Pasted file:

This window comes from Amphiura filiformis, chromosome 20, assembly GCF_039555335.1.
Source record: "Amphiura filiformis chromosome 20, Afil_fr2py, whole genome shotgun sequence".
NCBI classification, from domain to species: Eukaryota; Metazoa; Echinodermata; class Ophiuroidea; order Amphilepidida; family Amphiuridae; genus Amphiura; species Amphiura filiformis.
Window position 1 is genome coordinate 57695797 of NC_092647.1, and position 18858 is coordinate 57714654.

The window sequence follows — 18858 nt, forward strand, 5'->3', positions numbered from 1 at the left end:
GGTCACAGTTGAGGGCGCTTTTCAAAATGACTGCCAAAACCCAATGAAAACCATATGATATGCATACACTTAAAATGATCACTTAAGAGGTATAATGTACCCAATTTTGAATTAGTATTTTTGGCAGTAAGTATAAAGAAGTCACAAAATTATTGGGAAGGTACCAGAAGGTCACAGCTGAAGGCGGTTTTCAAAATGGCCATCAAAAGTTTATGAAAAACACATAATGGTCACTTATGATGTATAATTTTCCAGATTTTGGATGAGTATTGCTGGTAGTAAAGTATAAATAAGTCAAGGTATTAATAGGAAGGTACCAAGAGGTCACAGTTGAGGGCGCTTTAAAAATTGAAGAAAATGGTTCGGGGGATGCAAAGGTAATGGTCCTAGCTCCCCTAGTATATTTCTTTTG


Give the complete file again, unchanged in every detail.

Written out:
This window comes from Amphiura filiformis, chromosome 20, assembly GCF_039555335.1.
Source record: "Amphiura filiformis chromosome 20, Afil_fr2py, whole genome shotgun sequence".
NCBI classification, from domain to species: Eukaryota; Metazoa; Echinodermata; class Ophiuroidea; order Amphilepidida; family Amphiuridae; genus Amphiura; species Amphiura filiformis.
Window position 1 is genome coordinate 57695797 of NC_092647.1, and position 18858 is coordinate 57714654.

The window sequence follows — 18858 nt, forward strand, 5'->3', positions numbered from 1 at the left end:
GGTCACAGTTGAGGGCGCTTTTCAAAATGACTGCCAAAACCCAATGAAAACCATATGATATGCATACACTTAAAATGATCACTTAAGAGGTATAATGTACCCAATTTTGAATTAGTATTTTTGGCAGTAAGTATAAAGAAGTCACAAAATTATTGGGAAGGTACCAGAAGGTCACAGCTGAAGGCGGTTTTCAAAATGGCCATCAAAAGTTTATGAAAAACACATAATGGTCACTTATGATGTATAATTTTCCAGATTTTGGATGAGTATTGCTGGTAGTAAAGTATAAATAAGTCAAGGTATTAATAGGAAGGTACCAAGAGGTCACAGTTGAGGGCGCTTTAAAAATTGAAGAAAATGGTTCGGGGGATGCAAAGGTAATGGTCCTAGCTCCCCTAGTATATTTCTTTTG